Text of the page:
The other day I spread out a play mat for a friend’s four-year-old son and gave him a few hot wheels. He started the cars at home, then went to his preschool, then to my house, and then to another school to pick up his older sister. I asked him if he was going to head next to the unicorn’s house in the sky. He gave me that annoyed look that little kids sometimes give adults and continued imagining his road trip.
We often think of children’s imaginations being filled with fantastic images, but researchers say that’s only a small part of imaginative thinking. Harvard psychologist Paul Harris has found that children actually rely heavily on previous experience when they imagine what they will do in the future or decide what is possible or impossible in pretend play. This means they need to have experience with spiritual thinking and practices if we want spirituality to influence their imagination.
For example, researchers asked children to imagine how a farmer could have produced a better harvest. Most children replied with nature or science-based solutions. However, children exposed to religious education endorsed non-nature-based solutions like praying as well. So introducing children to spiritual practices such as meditation, ethical reflection, self-examination, or thinking positive thoughts helps children incorporate these aspects into imaginative engagements with problems.
There is also some evidence that children incorporate things they have learned through books or trusted adults into their imaginative thinking. When we read books or tell stories about beings like angels, ancestors, spirits, gods, or Jesus, these figures become available for imaginative exploration. We can also share ideas like ‘the great beyond’, social justice for all, and embracing diversity, aspects of spirituality that are more difficult to experience but important to imagining life after death or a more just society in the future.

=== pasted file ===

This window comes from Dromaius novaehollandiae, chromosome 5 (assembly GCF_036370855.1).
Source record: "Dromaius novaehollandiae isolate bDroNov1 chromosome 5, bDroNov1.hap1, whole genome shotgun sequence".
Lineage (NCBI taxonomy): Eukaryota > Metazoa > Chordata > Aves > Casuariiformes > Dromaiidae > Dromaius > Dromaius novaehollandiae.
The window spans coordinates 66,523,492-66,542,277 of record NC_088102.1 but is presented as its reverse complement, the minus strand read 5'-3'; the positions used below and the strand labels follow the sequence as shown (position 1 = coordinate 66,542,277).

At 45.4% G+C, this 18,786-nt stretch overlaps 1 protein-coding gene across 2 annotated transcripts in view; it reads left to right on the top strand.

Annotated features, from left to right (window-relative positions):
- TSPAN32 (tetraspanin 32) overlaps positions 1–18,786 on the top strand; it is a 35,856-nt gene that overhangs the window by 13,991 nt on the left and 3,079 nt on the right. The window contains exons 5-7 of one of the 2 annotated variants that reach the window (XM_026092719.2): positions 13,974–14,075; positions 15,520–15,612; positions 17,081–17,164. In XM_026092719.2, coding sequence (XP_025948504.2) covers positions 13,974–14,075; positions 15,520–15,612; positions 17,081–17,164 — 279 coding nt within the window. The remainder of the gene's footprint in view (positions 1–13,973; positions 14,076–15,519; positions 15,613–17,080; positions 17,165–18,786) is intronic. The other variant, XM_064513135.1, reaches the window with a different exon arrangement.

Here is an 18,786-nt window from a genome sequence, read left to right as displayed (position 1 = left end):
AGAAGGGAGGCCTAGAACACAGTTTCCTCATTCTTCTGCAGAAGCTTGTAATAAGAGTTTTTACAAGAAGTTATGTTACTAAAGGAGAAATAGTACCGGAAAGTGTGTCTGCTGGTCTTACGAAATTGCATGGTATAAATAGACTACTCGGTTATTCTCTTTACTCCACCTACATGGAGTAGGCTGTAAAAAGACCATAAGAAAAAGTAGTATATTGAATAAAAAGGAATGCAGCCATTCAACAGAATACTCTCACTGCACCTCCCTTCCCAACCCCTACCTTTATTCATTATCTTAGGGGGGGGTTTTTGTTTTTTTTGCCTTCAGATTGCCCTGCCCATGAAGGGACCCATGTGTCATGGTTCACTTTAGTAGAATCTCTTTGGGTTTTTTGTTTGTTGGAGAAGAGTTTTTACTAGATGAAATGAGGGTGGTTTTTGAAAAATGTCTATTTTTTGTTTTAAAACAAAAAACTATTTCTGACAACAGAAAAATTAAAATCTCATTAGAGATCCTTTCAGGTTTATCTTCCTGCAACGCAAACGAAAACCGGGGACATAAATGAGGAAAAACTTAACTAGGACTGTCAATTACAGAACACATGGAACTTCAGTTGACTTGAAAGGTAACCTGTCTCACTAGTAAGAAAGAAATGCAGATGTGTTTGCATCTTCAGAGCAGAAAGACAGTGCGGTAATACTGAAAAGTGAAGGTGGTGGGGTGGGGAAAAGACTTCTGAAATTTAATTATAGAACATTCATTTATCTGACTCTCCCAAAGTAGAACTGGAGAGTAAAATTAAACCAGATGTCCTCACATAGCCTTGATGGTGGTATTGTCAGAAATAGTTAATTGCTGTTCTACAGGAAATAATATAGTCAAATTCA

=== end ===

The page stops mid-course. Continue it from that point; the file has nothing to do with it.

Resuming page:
Harris also discovered that children’s pretend play includes learned responses to regular events. For example, when researchers pretend to spill something, children imagine cleaning it up. This suggests that building spiritual practices into your family’s daily routine will provide a template for spiritual responses in imaginary situations. If you welcome the day with thanks after eating breakfast, your child may do the same when playing house. Putting used boxes and cans in the recycling bin after emptying them may elicit imaginary games of recycling. Asking permission before hugging a crying friend might prompt children to pantomime a similar action when their stuffed animals interact.
My friend’s family is Christian and regularly attends church. As her son drove his play car to all the places they usually go, he included a stop at a church. His imaginative journey drew on all his experiences, including the spiritual act of participating in a religious community.